Recycle’s donation bins are placed on private property with the permission of the property owner. The revenue generated by the bins constitutes the bulk of Recycle’s income…. When suit was filed in the district court, Recycle maintained 63 bins throughout [Oakland] ….

3. … [An Oakland ordinance] singles out a subset of unattended collection receptacles for regulation. Specifically, the Ordinance applies only to “[u]nattended donation/collection boxes” (“UDCBs”) and to “UDCB operators.” The Ordinance defines “UDCB” to mean “unstaffed drop-off boxes, containers, receptacles, or similar facility that accept textiles, shoes, books and/or other salvageable personal property items to be used by the operator for distribution, resale, or recycling.” “UDCB operator” is defined as “a person or entity who utilizes or maintains a UDCB to solicit donations/collections of salvageable personal property.” …

[Recycle challenged the ordinance], observing that it conflicts with decisions from two Circuits, both of which held that similar ordinances were content based [restrictions on speech]. See Planet Aid v. City of St. Johns, 782 F.3d 318, 325-26 (6th Cir. 2015); Nat’l Fed’n of the Blind of Tex. v. Abbott, 647 F.3d 202, 212-13 (5th Cir. 2011). Although Oakland argued in its brief that the Ordinance was different from those in Planet Aid and Abbott because it applies equally to both for-profit and non-profit solicitation, Recycle pointed out that this is a distinction without a difference in light of the well- established rule that solicitation constitutes protected speech whether it is paid or unpaid. See, e.g., Vill. of Schaumburg v. Citizens for a Better Env’t, 444 U.S. 620, 632 (1980); Sec’y of State of Md. v. Joseph H. Munson Co., 467 U.S. 947, 961 (1984); Riley v. Nat’l Fed’n of the Blind of N.C., Inc., 487 U.S. 781, 795 (1988).

The Ninth Circuit affirmed. It declined to adopt other Circuits’ conclusion that unattended donation bins are a form of speech or protected expression, instead “assum[ing] without deciding that the Ordinance triggers First Amendment analysis” only because Oakland had conceded the point.

The court then ruled that the Ordinance was not a content-based speech restriction for two reasons. First, the court reasoned that the Ordinance applies not only to donation bins soliciting charitable donations, but to any bin that “accepts personal items ‘for distribution, resale, or recycling.’” According to the Ninth Circuit, the fact that the Ordinance applies regardless of “why the UDCB operator is collecting the personal items, whether it be for charitable purposes or for-profit endeavors,” means that the Ordinance does not apply solely to expression protected by this Court’s decision in Schaumburg.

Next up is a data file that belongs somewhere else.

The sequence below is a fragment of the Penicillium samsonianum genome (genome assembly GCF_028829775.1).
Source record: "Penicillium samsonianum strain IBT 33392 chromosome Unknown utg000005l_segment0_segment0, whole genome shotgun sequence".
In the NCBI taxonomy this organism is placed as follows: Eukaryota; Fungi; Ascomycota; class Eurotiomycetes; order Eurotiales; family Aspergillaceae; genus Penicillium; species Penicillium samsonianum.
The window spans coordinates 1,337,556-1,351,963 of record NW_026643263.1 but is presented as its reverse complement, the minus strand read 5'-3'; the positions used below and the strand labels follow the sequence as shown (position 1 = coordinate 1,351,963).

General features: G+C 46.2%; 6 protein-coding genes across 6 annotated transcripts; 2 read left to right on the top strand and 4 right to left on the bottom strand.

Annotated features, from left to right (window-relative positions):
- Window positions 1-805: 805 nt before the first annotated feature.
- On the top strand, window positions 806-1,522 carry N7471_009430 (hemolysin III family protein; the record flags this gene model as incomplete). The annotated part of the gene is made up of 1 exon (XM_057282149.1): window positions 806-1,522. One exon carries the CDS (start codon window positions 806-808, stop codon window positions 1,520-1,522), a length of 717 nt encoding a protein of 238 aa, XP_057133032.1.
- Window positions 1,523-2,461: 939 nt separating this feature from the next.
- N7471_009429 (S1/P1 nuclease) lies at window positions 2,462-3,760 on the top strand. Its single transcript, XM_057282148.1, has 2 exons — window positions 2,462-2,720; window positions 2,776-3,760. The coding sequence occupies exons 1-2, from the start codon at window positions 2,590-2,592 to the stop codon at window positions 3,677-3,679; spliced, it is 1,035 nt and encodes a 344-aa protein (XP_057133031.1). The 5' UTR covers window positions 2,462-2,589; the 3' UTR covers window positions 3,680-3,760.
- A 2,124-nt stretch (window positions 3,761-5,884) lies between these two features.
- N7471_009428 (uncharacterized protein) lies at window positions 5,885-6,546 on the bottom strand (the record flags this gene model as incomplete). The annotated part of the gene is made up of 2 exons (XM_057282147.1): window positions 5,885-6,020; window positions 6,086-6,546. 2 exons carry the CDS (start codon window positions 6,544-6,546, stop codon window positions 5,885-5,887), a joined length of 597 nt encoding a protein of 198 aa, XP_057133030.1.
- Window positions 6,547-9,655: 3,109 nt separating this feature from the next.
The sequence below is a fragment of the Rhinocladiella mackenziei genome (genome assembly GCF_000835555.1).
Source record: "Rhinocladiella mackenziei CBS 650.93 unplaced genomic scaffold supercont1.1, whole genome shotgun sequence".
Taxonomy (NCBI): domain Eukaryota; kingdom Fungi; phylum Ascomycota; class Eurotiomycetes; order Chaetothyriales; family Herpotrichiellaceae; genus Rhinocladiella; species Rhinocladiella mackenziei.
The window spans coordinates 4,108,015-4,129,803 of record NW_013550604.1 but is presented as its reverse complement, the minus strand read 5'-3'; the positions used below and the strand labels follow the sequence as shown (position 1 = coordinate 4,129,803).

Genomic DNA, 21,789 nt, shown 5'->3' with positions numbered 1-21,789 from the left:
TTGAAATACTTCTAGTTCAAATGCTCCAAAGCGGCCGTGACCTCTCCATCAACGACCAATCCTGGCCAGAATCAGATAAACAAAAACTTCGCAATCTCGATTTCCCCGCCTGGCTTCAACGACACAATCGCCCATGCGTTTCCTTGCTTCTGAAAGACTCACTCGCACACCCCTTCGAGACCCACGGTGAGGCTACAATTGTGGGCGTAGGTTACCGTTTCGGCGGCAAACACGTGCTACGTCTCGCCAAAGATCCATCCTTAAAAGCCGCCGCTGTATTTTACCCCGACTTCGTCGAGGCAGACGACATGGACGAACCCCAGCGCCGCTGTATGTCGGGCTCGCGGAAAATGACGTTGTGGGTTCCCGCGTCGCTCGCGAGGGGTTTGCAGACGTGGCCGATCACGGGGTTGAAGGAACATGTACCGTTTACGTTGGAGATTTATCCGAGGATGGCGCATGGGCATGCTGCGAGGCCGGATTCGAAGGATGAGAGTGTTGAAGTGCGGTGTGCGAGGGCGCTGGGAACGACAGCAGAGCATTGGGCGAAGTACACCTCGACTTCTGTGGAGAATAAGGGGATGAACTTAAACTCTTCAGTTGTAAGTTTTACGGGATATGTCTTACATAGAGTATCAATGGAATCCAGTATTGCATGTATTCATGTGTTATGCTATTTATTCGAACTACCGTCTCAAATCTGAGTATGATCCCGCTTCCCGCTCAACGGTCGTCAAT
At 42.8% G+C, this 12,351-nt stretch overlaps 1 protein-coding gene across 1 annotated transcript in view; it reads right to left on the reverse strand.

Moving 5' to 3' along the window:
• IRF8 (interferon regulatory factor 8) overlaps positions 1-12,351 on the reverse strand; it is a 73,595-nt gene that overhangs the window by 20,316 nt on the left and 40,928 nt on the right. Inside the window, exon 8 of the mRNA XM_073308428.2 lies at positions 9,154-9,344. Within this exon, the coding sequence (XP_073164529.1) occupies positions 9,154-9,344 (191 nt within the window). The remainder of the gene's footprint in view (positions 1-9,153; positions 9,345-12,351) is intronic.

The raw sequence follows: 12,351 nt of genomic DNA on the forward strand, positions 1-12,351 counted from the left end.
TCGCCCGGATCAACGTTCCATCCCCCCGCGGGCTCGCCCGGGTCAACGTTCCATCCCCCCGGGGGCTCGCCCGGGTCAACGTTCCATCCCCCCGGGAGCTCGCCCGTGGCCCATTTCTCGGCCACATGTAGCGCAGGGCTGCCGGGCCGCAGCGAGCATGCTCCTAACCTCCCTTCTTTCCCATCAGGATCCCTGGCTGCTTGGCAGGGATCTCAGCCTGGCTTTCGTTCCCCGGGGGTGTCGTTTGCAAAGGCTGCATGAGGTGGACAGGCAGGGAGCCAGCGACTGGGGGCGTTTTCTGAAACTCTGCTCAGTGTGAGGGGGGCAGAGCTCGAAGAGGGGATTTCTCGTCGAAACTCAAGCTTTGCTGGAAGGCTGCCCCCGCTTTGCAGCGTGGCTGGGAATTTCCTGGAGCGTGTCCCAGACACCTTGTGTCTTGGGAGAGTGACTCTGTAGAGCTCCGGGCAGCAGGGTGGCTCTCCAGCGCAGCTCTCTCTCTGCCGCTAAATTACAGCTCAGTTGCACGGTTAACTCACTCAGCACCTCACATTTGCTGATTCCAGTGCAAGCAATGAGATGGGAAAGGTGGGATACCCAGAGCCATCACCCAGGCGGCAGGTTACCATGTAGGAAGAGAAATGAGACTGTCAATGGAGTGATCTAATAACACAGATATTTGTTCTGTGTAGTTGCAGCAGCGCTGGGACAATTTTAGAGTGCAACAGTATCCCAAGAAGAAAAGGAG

Second, the court ruled that the fact that an officer must examine the content of the speech to determine whether the Ordinance applies does not render the Ordinance content based….

You can also see the other side’s brief, our reply and an amicus brief.

Originally Found On: http://www.washingtonpost.com/news/volokh-conspiracy/wp/2017/12/06/the-first-amendment-and-bins-solicitation-clothing-donations/

Horace, Google, Westlaw, and ‘pursuant’ vs. ‘pursuant to’

A former student emailed me to ask:

Is it proper to say “pursuant Section 30,” rather than “pursuant to Section 30?”

Google’s dictionary states that “pursuant” means “in accordance with,” so it seems like adding a preposition, e.g. “to,” is redundant.

And this reminded me of a lovely line from the ancient Roman poet Horace, who spoke about “the will of custom, in whose power is the decision and right and standard of language.” As with law, the life of language “has not been logic; it has been experience,” and while logic often influences custom, custom trumps. (That’s why we generally say “aren’t I?” even though logic suggests “amn’t I?,” and generally don’t say “is not he?” even though it’s logically identical to “isn’t he?”) We depart from custom at our peril; the reader might view such departures an errors (whether or not we would agree that they are), or at the very least may find them jarring and distracting. We don’t want readers to focus on our strange wording; we want them to absorb our substantive argument with as little distraction as possible.

My sense is that “pursuant to Section 30” is vastly more common than “pursuant Section 30”; but fortunately, these days, one doesn’t have to rely on one’s necessarily selective perception and memory in such matters. Instead, one can turn to Google Ngrams to search recent American English works for “pursuant to section” (red line) and “pursuant section” (blue line):

Or one can more generally search for “pursuant to” and “pursuant,” and see the small gap between the two lines (which represents works that use “pursuant” but not “pursuant to”):